Notre Dame Takes a Knee

Campus community gathers to pray for justice and reform amid national protests against racial violence.

Author: Margaret Fosmoe ’85

Floydservicesignscrop A campus prayer service in the wake of the police killing of George Floyd. Photos by Margaret Fosmoe ’85

On the seventh straight evening of protests across the nation after the death of an African American man in police custody in Minneapolis, members of the Notre Dame community gathered to pray and reflect.

George Floyd died May 25 while handcuffed and being held down by a police officer. Protests of racism and police brutality have spread to dozens of American cities, with many spiraling into widespread violence, arson and looting.

More than 1,000 people gathered Monday evening, June 1, on the Hesburgh Library Quad to join in prayers and listen to speakers. It was the first large gathering at Notre Dame since the campus shut down in mid-March because of the coronavirus pandemic and shifted to online classes. Everyone who attended wore face masks and they were encouraged to practice social distancing. Students, faculty and staff were invited to the gathering, titled “Prayer for Unity, Walk for Justice.”

“We gather tonight to reflect on the death of George Floyd,” said Notre Dame President Rev. John I. Jenkins, CSC, ’76, ’78M.A. “If it were only Mr. Floyd’s death, it would be a great injustice and tragedy. But there are many other deaths to remember,” he said, noting a long list of African Americans who have died unjust deaths.

“We gather tonight to reflect not just on police violence against a single man in Minneapolis, but on a legacy of violence, often conducted with impunity, against black men and women in our nation. We confront the heavy burden of a legacy of racism,” the priest said.

“To black colleagues, students and friends: I am so sorry for the pain you are suffering,” Jenkins said. “We are all responsible for combating the legacy of racism, but its burden falls on you. You no doubt have felt the weight of that burden intensely in the past week.”

Father Jenkins and members of the campus community gather at the Grotto.

In the wake of Floyd’s death, there must be an outcry and advocacy for justice, Jenkins said. “Our outcry, however, must not give way to violence. As welcome as protests have been, the violence, the burning, the shooting will not serve the cause of justice. It will only perpetuate the violence.”Jenkins noted the hard work of dedicated police officers who risk their lives to keep the public safe, saying their work and reputations must not be smeared by the bad actions of a few.

Jenkins urged those present to pray for Floyd and his family, and for their own black colleagues and friends: “Let us pray for an awakening in the hearts of those of us who are white to demand an end to the legacy of racial violence. Let us pray for our nation.”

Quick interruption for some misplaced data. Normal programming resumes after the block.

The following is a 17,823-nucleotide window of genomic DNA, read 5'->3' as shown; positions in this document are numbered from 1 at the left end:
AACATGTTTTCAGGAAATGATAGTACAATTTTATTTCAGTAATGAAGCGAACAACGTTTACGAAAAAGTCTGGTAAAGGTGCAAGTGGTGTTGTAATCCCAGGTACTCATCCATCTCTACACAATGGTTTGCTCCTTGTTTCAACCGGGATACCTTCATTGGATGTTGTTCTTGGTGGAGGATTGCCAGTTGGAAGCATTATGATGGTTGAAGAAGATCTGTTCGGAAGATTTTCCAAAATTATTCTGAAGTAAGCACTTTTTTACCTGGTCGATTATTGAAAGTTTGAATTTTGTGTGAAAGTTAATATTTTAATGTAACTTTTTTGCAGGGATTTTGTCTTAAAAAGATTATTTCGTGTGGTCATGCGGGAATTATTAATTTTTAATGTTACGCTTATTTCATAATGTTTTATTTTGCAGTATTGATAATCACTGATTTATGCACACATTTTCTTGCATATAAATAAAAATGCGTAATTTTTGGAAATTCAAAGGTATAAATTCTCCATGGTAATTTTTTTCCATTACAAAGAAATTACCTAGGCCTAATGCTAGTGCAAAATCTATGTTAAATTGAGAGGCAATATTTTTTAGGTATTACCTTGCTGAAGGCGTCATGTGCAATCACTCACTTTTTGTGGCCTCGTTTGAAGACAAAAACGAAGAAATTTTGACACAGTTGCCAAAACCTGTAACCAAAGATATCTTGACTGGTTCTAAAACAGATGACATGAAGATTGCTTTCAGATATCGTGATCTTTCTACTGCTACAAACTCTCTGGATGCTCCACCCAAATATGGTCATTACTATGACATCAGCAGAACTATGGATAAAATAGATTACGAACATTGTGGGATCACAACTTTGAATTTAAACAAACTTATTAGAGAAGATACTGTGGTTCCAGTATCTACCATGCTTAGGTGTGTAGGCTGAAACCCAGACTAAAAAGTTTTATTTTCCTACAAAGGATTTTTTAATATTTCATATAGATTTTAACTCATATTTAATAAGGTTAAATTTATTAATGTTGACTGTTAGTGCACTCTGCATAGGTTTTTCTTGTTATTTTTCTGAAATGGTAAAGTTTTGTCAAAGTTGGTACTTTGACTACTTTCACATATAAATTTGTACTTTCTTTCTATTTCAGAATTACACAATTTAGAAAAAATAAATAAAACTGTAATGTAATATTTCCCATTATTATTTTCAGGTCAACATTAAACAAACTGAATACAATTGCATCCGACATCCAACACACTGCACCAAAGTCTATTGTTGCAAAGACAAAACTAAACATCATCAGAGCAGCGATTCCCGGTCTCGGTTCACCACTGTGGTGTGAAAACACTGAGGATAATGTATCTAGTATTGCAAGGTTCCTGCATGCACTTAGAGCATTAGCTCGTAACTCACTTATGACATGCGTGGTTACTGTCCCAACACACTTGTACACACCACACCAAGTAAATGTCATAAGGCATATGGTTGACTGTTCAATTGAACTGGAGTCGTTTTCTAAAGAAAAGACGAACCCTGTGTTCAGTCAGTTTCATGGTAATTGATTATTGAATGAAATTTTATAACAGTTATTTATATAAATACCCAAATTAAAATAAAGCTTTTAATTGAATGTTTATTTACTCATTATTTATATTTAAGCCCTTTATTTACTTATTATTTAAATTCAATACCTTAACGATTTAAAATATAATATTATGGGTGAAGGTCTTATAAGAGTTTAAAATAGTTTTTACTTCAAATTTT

Jeff Musema

“Change must be engendered in areas that cannot be televised or spread by social media. It must be engendered in the minds and hearts of individuals,” student Jeff Musema told the crowd. He is president of Wabruda, a campus group that promotes brotherhood among African Americans through discussion.

“We call out to our entire community to join us as we confront the sin of racism,” said Arnel Bulaoro ’94M.A., interim director of Multicultural Student Programs and Services.

Several other speakers offered reflections, readings or prayers, including the Rev. Pete McCormick ’06MDiv, director of Campus Ministry; Keri Kei Shibata ’16MBA, chief of the Notre Dame Police Department; Jo Cecilio, rector of Cavanaugh Hall; Christian Abraham Arega ’20; and the Rev. Hugh Page, vice president and associate provost for undergraduate affairs.

After the speakers, those present were given lighted candles, which they carried in a silent procession across campus to the Grotto, where participants one by one placed their votives in the candle holders, then gathered in silent prayer.

A video of the event and the full text of Jenkins’ remarks is available here.

Leaders of Notre Dame student government and other campus organizations earlier in the day issued a Statement on Racial Justice and the Murder of George Floyd, which they are asking others to sign. The statement says, in part: “We appreciate the University’s effort to stand in solidarity with the Black community with the Prayer for Unity, Walk for Justice prayer service, and we encourage students to participate in this event. However, beyond prayer, we have an obligation to take concrete steps toward equality.”

The peaceful campus gathering proceeded on the same evening as a series of extraordinary events in Washington. President Donald J. Trump gave a short address in the White House Rose Garden, vowing to deploy U.S. military troops unless states quickly halt the violent protests that have taken place across the nation. The president’s comments came as tear gas canisters could be heard exploding in the street a block away, where officers from the National Guard and U.S. Park Police in riot gear were shown on live TV pushing back peaceful protesters.

Trump said governors should deploy the National Guard in numbers to “dominate the streets.” If governors fail to do that, the president said, he will mobilize thousands of U.S. soldiers and “quickly solve the problem for them.”

Clashes between police and the public continued overnight and into Tuesday morning in cities across the nation.

Margaret Fosmoe is an associate editor of this magazine.